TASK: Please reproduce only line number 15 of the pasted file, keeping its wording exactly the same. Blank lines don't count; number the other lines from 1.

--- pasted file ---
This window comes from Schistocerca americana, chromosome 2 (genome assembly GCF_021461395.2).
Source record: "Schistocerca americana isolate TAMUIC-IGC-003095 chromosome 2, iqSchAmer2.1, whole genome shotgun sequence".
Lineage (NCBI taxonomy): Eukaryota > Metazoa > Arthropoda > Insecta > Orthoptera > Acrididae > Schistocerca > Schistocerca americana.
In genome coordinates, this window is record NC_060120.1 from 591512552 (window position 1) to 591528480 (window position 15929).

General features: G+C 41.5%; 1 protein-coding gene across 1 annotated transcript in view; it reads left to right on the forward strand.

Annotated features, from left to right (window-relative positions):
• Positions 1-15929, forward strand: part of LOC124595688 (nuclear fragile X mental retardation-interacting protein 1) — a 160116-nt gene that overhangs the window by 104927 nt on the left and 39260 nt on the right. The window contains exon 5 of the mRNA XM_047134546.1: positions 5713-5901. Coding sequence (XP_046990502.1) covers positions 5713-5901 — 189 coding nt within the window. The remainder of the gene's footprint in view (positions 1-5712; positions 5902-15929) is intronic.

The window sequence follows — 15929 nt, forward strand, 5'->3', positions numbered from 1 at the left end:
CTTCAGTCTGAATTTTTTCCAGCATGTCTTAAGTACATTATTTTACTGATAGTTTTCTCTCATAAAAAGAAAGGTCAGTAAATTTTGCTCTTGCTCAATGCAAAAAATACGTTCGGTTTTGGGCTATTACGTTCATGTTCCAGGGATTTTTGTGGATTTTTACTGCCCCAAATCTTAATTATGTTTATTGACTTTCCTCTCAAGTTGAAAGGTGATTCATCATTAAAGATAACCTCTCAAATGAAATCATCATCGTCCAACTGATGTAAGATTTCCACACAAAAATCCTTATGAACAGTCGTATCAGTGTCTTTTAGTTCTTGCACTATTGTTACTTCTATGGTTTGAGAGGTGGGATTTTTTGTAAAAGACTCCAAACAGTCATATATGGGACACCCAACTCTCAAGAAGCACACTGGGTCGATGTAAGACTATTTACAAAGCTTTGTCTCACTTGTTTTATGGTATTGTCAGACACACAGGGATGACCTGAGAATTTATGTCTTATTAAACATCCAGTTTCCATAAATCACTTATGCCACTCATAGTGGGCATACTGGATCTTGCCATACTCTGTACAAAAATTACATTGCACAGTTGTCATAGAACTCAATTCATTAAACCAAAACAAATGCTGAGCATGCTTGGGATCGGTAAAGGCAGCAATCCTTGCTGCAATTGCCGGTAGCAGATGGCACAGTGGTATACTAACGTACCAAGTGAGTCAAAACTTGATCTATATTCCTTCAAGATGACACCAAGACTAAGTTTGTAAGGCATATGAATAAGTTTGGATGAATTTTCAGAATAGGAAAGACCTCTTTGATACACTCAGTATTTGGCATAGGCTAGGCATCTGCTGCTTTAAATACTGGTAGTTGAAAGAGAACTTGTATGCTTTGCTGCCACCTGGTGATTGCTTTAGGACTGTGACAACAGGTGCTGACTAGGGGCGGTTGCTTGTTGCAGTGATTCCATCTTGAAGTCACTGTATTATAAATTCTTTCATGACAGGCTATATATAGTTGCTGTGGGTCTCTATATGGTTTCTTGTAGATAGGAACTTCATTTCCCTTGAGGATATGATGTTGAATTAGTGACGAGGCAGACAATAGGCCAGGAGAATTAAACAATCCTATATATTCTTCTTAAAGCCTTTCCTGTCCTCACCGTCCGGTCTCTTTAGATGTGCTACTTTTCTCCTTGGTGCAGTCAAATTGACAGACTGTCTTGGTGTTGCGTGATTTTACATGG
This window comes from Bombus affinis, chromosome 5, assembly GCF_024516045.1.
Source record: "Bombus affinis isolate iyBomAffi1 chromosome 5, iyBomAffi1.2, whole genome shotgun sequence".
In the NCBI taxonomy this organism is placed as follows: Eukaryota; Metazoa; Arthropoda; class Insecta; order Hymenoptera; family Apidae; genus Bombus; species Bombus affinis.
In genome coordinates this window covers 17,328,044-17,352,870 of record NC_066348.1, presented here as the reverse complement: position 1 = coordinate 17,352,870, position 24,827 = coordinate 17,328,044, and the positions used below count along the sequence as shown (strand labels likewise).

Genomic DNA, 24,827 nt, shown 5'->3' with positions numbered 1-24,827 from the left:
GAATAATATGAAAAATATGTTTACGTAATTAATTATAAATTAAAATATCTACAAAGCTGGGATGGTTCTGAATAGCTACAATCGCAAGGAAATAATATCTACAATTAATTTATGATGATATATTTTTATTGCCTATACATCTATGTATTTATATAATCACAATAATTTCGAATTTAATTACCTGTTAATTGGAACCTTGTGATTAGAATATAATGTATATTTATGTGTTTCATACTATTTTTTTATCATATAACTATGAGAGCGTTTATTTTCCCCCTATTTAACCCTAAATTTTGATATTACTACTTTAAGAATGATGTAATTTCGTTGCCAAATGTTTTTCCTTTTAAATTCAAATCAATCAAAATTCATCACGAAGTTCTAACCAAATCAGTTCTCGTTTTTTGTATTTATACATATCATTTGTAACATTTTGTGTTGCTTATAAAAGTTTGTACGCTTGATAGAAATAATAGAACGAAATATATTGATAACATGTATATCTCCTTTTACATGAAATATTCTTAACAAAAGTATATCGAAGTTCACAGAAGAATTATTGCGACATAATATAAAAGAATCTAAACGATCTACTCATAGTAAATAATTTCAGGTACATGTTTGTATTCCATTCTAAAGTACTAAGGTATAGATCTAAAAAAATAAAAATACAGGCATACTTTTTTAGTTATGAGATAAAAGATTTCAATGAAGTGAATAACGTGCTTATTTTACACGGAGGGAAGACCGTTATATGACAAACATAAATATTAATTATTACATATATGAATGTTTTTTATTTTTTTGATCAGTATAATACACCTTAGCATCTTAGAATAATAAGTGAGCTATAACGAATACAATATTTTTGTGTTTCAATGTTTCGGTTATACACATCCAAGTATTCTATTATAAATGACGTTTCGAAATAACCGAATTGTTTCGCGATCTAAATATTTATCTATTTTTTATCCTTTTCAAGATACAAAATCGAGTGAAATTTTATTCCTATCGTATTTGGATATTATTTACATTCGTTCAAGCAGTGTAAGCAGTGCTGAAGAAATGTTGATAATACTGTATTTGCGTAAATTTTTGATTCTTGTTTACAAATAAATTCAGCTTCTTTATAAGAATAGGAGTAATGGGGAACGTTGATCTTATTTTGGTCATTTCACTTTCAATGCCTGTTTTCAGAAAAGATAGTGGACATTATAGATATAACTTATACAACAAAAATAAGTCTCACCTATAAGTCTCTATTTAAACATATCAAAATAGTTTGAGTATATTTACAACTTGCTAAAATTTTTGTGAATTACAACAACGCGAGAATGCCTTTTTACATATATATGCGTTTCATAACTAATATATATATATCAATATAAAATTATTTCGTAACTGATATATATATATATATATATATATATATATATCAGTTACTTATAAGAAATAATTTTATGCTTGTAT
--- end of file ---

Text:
GAATAATATGAAAAATATGTTTACGTAATTAATTATAAATTAAAATATCTACAAAGCTGGGATGGTTCTGAATAGCTACAATCGCAAGGAAATAATATCTACAATTAATTTATGATGATATATTTTTATTGCCTATACATCTATGTATTTATATAATCACAATAATTTCGAATTTAATTACCTGTTAATTGGAACCTTGTGATTAGAATATAATGTATATTTATGTGTTTCATACTATTTTTTTATCATATAACTATGAGAGCGTTTATTTTCCCCCTATTTAACCCTAAATTTTGATATTACTACTTTAAGAATGATGTAATTTCGTTGCCAAATGTTTTTCCTTTTAAATTCAAATCAATCAAAATTCATCACGAAGTTCTAACCAAATCAGTTCTCGTTTTTTGTATTTATACATATCATTTGTAACATTTTGTGTTGCTTATAAAAGTTTGTACGCTTGATAGAAATAATAGAACGAAATATATTGATAACATGTATATCTCCTTTTACATGAAATATTCTTAACAAAAGTATATCGAAGTTCACAGAAGAATTATTGCGACATAATATAAAAGAATCTAAACGATCTACTCATAGTAAATAATTTCAGGTACATGTTTGTATTCCATTCTAAAGTACTAAGGTATAGATCTAAAAAAATAAAAATACAGGCATACTTTTTTAGTTATGAGATAAAAGATTTCAATGAAGTGAATAACGTGCTTATTTTACACGGAGGGAAGACCGTTATATGACAAACATAAATATTAATTATTACATATATGAATGTTTTTTATTTTTTTGATCAGTATAATACACCTTAGCATCTTAGAATAATAAGTGAGCTATAACGAATACAATATTTTTGTGTTTCAATGTTTCGGTTATACACATCCAAGTATTCTATTATAAATGACGTTTCGAAATAACCGAATTGTTTCGCGATCTAAATATTTATCTATTTTTTATCCTTTTCAAGATACAAAATCGAGTGAAATTTTATTCCTATCGTATTTGGATATTATTTACATTCGTTCAAGCAGTGTAAGCAGTGCTGAAGAAATGTTGATAATACTGTATTTGCGTAAATTTTTGATTCTTGTTTACAAATAAATTCAGCTTCTTTATAAGAATAGGAGTAATGGGGAACGTTGATCTTATTTTGGTCATTTCACTTTCAATGCCTGTTTTCAGAAAAGATAGTGGACATTATAGATATAACTTATACAACAAAAATAAGTCTCACCTATAAGTCTCTATTTAAACATATCAAAATAGTTTGAGTATATTTACAACTTGCTAAAATTTTTGTGAATTACAACAACGCGAGAATGCCTTTTTACATATATATGCGTTTCATAACTAATATATATATATCAATATAAAATTATTTCGTAACTGATATATATATATATATATATATATATATATATCAGTTACTTATAAGAAATAATTTTATGCTTGTAT